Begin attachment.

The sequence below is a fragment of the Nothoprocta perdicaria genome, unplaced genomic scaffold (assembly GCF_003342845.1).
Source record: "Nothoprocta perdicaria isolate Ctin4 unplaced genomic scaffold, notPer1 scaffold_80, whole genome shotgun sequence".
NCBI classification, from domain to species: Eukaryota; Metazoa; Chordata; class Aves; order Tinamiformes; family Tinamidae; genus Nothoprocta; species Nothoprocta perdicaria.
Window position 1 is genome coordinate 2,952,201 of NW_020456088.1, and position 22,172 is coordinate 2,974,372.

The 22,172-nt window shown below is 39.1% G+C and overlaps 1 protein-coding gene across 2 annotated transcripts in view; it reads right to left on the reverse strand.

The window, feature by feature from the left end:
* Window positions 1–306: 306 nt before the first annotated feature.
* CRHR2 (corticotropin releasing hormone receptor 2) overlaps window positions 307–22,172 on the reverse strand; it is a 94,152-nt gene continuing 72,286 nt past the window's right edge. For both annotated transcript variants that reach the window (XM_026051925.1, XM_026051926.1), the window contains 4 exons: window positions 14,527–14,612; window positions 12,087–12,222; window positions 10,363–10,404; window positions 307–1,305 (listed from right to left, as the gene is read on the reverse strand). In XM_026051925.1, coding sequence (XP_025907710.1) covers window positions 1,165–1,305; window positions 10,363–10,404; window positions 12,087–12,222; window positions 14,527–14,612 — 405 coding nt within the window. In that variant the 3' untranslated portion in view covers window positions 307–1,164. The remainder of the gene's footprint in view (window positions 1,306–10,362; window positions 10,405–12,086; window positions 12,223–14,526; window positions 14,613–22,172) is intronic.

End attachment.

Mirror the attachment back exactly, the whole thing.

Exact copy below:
The sequence below is a fragment of the Nothoprocta perdicaria genome, unplaced genomic scaffold (assembly GCF_003342845.1).
Source record: "Nothoprocta perdicaria isolate Ctin4 unplaced genomic scaffold, notPer1 scaffold_80, whole genome shotgun sequence".
NCBI classification, from domain to species: Eukaryota; Metazoa; Chordata; class Aves; order Tinamiformes; family Tinamidae; genus Nothoprocta; species Nothoprocta perdicaria.
Window position 1 is genome coordinate 2,952,201 of NW_020456088.1, and position 22,172 is coordinate 2,974,372.

The 22,172-nt window shown below is 39.1% G+C and overlaps 1 protein-coding gene across 2 annotated transcripts in view; it reads right to left on the reverse strand.

The window, feature by feature from the left end:
* Window positions 1–306: 306 nt before the first annotated feature.
* CRHR2 (corticotropin releasing hormone receptor 2) overlaps window positions 307–22,172 on the reverse strand; it is a 94,152-nt gene continuing 72,286 nt past the window's right edge. For both annotated transcript variants that reach the window (XM_026051925.1, XM_026051926.1), the window contains 4 exons: window positions 14,527–14,612; window positions 12,087–12,222; window positions 10,363–10,404; window positions 307–1,305 (listed from right to left, as the gene is read on the reverse strand). In XM_026051925.1, coding sequence (XP_025907710.1) covers window positions 1,165–1,305; window positions 10,363–10,404; window positions 12,087–12,222; window positions 14,527–14,612 — 405 coding nt within the window. In that variant the 3' untranslated portion in view covers window positions 307–1,164. The remainder of the gene's footprint in view (window positions 1,306–10,362; window positions 10,405–12,086; window positions 12,223–14,526; window positions 14,613–22,172) is intronic.